'Defenceless' | 

Night of alcohol and drugs that ended with the murder of toddler Santina Cawley

Karen Harrington (38) was jailed for life after a Central Criminal Court jury found her guilty by unanimous verdict of the shocking killing of Santina Cawley (2).
Santina Cawley

Santina Cawley

Ralph Riegel

An alcohol- and drug-fuelled night led to the horrific beating to death of “an innocent and defenceless” two-year-old girl.

Karen Harrington (38) was jailed for life after a Central Criminal Court jury found her guilty by unanimous verdict of the shocking killing of Santina Cawley (2).

The toddler died from traumatic brain damage and a severe spinal cord injury after suffering a total of 53 different injuries in Harrington’s Cork flat in the early hours of July 5, 2019.

Harrington – who had been trusted with the child while her father Michael Cawley (37) walked into Cork city centre for two hours at 3am – remained expressionless as she was convicted of the little girl’s murder and received a mandatory life sentence.

Harrington of Lakelands Crescent, Mahon, Cork, was in a relationship with Mr Cawley who was separated from his wife and the mother of his five children, Bridget O’Donoghue.

Earlier that evening, after several hours of drinking and smoking cannabis, Harrington had gone home in tears after being called “a prostitute” by Mr Cawley who also accused her of being with “foreigners”.

She was convicted by unanimous decision of a Central Criminal Court jury after four hours and 46 minutes of deliberation over two days following a harrowing four-week trial.

Harrington – who was wearing black trousers, a black jacket and pink blouse – stared without emotion as the guilty verdict was confirmed.

She had 16 previous convictions but none for violent offences.

The judge said it was “truly shocking” how “an innocent and defenceless child” could be subjected to such a terrible death. He said aspects of the case were “beyond description” and “heart-wrenching”.

Santina’s mother Bridget, who held her baby in her arms minutes after doctors ceased attempts at saving her life at 9am on July 5, said she could not understand how anyone could display such appalling cruelty to a child.

“I continuously ask myself how could someone be so cruel to a two-year-old – a soft and gentle soul, just how can you hurt a baby like this?”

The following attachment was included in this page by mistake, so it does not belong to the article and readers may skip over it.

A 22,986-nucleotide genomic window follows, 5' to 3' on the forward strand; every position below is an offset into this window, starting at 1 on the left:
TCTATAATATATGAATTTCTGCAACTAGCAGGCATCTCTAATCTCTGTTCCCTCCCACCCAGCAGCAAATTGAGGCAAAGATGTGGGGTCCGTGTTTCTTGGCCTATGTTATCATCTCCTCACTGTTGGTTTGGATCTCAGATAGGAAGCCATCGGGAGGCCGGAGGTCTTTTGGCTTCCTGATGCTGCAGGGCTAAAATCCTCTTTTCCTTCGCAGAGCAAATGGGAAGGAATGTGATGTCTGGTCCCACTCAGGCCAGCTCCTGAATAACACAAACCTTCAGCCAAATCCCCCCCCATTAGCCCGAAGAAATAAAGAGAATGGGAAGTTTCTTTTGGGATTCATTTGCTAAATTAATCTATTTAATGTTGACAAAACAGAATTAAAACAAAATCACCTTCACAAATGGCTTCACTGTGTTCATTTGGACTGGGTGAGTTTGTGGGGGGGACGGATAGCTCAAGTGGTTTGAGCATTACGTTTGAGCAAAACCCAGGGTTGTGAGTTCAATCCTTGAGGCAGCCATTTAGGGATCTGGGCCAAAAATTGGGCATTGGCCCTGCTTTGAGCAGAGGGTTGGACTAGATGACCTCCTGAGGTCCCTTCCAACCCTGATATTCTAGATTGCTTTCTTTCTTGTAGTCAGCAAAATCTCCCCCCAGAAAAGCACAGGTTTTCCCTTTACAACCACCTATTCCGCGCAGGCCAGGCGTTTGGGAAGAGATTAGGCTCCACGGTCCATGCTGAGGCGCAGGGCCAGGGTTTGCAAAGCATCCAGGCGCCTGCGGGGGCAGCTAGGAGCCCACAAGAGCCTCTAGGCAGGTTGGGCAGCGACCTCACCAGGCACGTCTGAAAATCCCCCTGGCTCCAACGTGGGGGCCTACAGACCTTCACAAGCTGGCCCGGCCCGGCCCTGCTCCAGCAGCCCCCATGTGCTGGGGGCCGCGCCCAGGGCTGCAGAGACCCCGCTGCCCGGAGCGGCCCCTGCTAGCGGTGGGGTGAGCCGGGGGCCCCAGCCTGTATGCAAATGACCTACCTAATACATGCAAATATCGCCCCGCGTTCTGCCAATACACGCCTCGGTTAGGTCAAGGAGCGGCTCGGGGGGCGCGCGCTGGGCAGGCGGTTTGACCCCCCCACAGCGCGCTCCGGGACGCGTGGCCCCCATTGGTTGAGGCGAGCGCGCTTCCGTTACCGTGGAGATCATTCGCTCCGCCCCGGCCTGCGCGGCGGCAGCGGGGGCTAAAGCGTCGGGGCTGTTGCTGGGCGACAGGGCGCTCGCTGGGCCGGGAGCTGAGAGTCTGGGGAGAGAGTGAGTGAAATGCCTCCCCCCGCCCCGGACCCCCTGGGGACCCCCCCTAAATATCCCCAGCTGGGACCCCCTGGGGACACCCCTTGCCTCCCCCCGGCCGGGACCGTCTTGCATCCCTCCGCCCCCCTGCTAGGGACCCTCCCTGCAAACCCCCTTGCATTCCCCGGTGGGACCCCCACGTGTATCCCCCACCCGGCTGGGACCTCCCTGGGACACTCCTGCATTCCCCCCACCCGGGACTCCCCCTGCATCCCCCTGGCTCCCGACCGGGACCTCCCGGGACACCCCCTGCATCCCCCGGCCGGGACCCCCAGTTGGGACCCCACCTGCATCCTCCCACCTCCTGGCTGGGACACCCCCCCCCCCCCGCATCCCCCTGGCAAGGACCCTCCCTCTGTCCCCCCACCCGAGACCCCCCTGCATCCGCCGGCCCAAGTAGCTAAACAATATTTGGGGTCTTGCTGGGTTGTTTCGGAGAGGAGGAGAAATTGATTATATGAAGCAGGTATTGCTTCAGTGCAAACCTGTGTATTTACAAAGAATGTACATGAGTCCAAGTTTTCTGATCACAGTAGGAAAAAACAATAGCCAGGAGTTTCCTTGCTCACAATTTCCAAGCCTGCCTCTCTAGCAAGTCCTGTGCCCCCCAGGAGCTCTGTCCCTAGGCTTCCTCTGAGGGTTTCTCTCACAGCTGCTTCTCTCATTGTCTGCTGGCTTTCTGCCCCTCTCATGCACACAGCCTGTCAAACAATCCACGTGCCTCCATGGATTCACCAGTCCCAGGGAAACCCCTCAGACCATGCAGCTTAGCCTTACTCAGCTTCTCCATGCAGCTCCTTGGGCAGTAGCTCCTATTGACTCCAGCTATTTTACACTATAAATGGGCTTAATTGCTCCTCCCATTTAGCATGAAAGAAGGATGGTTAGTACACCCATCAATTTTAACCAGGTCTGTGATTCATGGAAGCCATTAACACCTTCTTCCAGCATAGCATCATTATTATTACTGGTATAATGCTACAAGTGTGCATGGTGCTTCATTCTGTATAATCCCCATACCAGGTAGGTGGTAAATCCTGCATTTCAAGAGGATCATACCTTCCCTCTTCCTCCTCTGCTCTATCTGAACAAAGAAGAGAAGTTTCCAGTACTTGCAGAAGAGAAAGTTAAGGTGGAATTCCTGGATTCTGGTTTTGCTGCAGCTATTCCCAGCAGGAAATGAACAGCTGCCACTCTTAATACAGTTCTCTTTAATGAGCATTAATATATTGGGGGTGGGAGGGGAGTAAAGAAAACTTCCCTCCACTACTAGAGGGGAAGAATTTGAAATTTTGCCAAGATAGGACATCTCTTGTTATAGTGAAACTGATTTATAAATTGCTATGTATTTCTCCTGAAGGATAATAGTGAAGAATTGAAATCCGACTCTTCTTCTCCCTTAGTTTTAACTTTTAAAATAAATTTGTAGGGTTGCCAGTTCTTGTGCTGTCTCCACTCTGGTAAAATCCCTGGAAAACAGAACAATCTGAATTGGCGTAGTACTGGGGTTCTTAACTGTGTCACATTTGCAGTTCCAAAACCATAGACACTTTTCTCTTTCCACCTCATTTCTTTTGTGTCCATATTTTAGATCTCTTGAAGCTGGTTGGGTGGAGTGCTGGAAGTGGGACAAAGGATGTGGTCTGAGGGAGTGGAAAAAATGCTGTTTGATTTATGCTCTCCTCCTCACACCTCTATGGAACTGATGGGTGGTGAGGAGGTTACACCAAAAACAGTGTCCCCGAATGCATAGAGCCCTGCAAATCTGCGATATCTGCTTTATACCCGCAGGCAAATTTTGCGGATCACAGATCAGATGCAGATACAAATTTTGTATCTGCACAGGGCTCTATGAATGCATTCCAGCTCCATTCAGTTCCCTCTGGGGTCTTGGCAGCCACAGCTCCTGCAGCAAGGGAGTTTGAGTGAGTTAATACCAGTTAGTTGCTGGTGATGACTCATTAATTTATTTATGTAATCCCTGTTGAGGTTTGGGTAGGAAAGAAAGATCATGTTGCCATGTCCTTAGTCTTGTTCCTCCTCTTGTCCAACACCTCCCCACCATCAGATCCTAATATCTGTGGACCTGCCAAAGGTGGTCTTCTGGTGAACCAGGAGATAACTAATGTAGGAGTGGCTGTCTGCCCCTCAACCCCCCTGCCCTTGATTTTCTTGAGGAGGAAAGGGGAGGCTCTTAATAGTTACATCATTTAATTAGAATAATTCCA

She described Santina as “an old soul” who seemed to have been in the world before.

“She was a premature baby. She was small but she was a fighter. She was loved and adored by her family the minute we saw her. She was very cute for her age. She was clever and bright. She was very soft and gentle yet was hardy, determined and a little fighter.”

The mother of five said she remained in shock over the condition of her daughter at CUH that day.

“When I asked to see her, she was put in my arms and I could not believe the condition of her – she was covered in bruises from head to toe – her hands were cold and she was so pale.

“My last memory of Santina was her hugging and squeezing me and not wanting to leave me – I regret leaving her so much that day. I wish I could go back in time.”

Santina’s father, Michael Cawley, said he would be haunted by the memory of finding his daughter lying battered and blood-spattered on a blanket in his then-girlfriend’s apartment.

“The worst thing was finding her disfigured body under a blanket. I will be haunted by this horror for the remainder of my life. This is beyond words. I have no words.

“It breaks my heart to visit her grave. All I have now are heavenly birthdays and memories. These beautiful memories can never be taken from me.”

Senior investigating officer Detective Inspector Danny Coholan said their ultimate goal was delivering justice for Santina.

“Justice for Santina was always the ultimate goal for the team since her murder on July 5, 2019. This was a particularly emotive case for the members that attended the scene and the investigation team, many having children of a similar age. Santina was always in our thoughts.”

The trial featured more than 40 witnesses.

Jury members viewed extensive CCTV footage, video-recorded Garda interviews with Karen Harrington as well as lengthy transcripts and detailed forensic evidence.

Harrington gave sworn evidence in her own defence – insisting she had not harmed Santina. However, she was unable to explain how the child suffered critical injuries as well as bruises to almost every part of her body at a time when she was alone with Harrington in her apartment.

The prosecution said the evidence showed the defendant was alone in the apartment with the little girl from 3.10am to 5.11am – with Harrington’s DNA on a blood spatter found on Santina’s pink T-shirt and Santina’s DNA found on a blood stain recovered from a pair of adult female leggings discovered in a back bedroom.

Clumps of Santina’s hair, torn from her head, were found on the floor and couch while one of her earrings was on the ground. The child was found naked and blood-spattered.


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